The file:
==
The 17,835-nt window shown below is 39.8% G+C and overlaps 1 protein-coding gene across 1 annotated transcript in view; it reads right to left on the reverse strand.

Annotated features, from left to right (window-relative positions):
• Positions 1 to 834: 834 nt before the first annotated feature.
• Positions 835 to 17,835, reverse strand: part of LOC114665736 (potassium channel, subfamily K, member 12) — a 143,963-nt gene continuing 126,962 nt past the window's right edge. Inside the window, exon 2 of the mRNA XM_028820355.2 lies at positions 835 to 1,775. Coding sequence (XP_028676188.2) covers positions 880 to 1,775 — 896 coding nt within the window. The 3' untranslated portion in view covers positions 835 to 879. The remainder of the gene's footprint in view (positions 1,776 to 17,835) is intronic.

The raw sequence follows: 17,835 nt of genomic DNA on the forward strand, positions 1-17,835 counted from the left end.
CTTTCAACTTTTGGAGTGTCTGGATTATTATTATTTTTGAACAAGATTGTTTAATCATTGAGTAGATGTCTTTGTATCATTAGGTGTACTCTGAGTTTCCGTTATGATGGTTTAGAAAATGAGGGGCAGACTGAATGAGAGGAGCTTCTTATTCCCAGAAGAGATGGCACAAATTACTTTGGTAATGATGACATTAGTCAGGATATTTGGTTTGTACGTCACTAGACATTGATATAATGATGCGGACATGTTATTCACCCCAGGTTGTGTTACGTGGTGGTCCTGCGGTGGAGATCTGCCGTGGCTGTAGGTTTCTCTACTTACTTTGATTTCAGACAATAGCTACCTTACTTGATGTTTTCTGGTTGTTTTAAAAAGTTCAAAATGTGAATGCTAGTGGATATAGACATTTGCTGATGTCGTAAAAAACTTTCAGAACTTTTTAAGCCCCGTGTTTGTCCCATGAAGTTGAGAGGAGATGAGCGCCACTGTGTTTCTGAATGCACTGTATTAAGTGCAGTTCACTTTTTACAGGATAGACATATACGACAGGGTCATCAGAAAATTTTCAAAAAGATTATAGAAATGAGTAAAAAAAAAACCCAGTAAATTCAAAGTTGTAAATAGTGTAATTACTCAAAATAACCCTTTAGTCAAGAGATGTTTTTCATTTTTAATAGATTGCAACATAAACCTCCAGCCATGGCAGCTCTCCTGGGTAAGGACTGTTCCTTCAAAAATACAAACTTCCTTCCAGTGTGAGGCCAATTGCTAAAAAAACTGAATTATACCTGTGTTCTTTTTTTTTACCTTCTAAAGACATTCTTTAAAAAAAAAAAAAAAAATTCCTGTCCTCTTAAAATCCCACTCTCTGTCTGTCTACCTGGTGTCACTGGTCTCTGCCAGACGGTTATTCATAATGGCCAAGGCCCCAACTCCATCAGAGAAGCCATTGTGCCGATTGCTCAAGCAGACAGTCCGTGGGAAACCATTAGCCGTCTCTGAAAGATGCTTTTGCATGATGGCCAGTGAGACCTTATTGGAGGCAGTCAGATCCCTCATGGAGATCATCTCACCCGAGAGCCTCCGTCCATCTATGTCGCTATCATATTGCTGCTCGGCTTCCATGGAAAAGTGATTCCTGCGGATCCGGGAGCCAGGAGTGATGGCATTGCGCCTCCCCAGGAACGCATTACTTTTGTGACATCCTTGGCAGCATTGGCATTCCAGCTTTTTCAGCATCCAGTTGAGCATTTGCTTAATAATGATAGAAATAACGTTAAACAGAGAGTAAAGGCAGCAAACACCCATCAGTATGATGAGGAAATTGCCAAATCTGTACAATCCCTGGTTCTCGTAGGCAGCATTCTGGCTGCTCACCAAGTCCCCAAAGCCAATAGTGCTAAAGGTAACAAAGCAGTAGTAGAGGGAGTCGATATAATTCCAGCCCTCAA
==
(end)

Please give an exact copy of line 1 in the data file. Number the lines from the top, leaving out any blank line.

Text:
The 17,835-nt window shown below is 39.8% G+C and overlaps 1 protein-coding gene across 1 annotated transcript in view; it reads right to left on the reverse strand.